“The Northeast Association of Equine Practitioners was the first organization to include farriers in our definition of ‘equine practitioners’ and to actively foster the relationship between veterinarians and farriers,” according to a statement attributed to David Dawson, NEAEP’s executive director and CEO. “We are in active communication with multiple professional organizations to present a united voice in support of the current art of farriery exemption. The NEAEP will continue to advocate for the betterment of both professions.”
The AVMA’s MVPA defines “practice of veterinary medicine,” as:
“a. To diagnose, prognose, treat, correct, change, alleviate, or prevent animal disease, illness, pain, deformity, defect, injury, or other physical, dental, or mental conditions by any method or mode; including the:performance of any medical or surgical procedure, or
i. prescription, dispensing, administration, or application of any drug, medicine, biologic, apparatus, anesthetic, or other therapeutic or diagnostic substance, or
ii. use of complementary, alternative, and integrative therapies, or
iii. use of any procedure for reproductive management, including but not limited to the diagnosis or treatment of pregnancy, fertility, sterility, or infertility, or
iv. determination of the health, fitness, or soundness of an animal, or
v. rendering of advice or recommendation by any means including telephonic and other electronic communications with regard to any of the above.
b. To represent, directly or indirectly, publicly or privately, an ability and willingness to do an act described in subsection 16(a).
c. To use any title, words, abbreviation, or letters in a manner or under circumstances that induce the belief that the person using them is qualified to do any act described in subsection 16(a).”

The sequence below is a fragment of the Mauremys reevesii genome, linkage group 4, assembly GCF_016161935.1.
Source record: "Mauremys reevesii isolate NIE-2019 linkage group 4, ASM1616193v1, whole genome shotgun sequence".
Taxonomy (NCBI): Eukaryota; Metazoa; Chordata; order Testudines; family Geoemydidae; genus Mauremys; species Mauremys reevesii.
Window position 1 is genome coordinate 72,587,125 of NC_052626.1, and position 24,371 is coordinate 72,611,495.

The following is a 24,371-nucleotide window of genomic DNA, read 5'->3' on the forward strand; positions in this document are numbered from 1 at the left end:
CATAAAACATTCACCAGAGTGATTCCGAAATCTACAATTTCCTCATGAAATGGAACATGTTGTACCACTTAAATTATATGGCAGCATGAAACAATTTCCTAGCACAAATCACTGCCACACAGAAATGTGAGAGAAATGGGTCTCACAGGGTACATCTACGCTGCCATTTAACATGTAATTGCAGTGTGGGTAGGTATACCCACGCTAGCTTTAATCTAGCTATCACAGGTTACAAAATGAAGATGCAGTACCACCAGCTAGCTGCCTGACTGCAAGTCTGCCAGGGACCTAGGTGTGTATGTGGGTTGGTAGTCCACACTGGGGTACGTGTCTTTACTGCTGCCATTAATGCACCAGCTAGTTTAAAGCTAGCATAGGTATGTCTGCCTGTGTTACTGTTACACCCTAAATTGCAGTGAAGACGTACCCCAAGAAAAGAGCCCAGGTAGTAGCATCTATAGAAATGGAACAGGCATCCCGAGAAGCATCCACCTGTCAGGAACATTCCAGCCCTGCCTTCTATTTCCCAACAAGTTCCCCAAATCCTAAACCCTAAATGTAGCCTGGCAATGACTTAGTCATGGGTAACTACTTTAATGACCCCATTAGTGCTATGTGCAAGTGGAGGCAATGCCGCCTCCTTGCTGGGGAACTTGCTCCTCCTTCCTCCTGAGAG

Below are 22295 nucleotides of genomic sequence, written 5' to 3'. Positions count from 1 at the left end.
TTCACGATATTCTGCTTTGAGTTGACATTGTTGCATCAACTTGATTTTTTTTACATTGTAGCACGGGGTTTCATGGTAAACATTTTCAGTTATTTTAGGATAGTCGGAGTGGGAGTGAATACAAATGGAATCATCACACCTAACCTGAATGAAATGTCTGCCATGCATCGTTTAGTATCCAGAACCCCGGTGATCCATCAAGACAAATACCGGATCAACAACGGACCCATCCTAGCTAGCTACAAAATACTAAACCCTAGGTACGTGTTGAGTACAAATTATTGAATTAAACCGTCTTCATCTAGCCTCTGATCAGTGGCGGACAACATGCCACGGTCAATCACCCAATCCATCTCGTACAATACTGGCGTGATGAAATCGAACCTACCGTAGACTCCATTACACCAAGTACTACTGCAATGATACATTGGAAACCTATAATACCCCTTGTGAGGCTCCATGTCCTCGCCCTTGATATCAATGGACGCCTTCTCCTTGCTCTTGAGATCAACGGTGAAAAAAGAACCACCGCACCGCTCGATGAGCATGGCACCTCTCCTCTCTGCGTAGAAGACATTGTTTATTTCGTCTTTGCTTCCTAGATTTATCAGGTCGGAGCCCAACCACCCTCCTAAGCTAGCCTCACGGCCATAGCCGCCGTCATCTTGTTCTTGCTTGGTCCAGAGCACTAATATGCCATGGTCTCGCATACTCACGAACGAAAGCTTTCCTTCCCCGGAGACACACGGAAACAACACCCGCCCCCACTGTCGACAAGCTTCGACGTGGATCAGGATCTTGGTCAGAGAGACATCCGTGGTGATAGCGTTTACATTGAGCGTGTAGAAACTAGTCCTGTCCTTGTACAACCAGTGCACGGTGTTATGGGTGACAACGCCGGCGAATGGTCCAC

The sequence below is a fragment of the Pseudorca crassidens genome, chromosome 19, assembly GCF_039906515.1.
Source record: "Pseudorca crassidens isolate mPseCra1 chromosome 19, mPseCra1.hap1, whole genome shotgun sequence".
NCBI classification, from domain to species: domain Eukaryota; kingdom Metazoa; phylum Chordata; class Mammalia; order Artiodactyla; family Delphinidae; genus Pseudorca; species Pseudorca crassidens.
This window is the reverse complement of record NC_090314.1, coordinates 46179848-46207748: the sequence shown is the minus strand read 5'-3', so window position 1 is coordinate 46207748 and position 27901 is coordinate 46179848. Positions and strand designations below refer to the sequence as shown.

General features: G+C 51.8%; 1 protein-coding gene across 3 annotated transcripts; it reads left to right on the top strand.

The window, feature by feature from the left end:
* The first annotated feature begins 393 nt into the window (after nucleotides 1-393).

The MVPA is not biding law; however, states use it as a guide when updating its respective Veterinary Practice Acts (VPA).
According to the AVMA, 22 states and the District of Columbia — Alabama, Arizona, California, Connecticut, Hawaii, Indiana, Kansas, Kentucky, Michigan, Missouri, Nebraska, New Jersey, New York, North Dakota, Oregon, South Carolina, South Dakota, Utah, Virginia, Washington, Wisconsin, Wyoming — make no mention of farriers, farriery, horseshoeing or livestock management practices in their respective VPAs. It should be noted that Minnesota licenses racetrack farriers; however, makes not mention of farriery outside of racing.
Sixteen states specifically exempt farriery, horseshoeing, hoof trimming and trimming feet — Alaska, Arkansas, Florida, Georgia, Idaho, Iowa, Maine, Maryland, Mississippi, New Hampshire, North Carolina, Ohio, Oklahoma, Pennsylvania, Texas and Vermont.
Another 11 state VPAs exempt livestock management practices and animal husbandry practices — Colorado, Delaware, Illinois, Louisiana, Massachusetts, Montana, Nevada, New Mexico, Rhode Island, Tennessee and West Virginia.
“At the close of the 60-day review period, a working group will review all submitted comments and forward recommendations to the Council on Veterinary Service for further review,” according to an AVMA news release. “A final draft of the revised MVPA will be sent to the AVMA board of directors for consideration. It is likely the board will ask the AVMA house of delegates to review and approve any revisions.”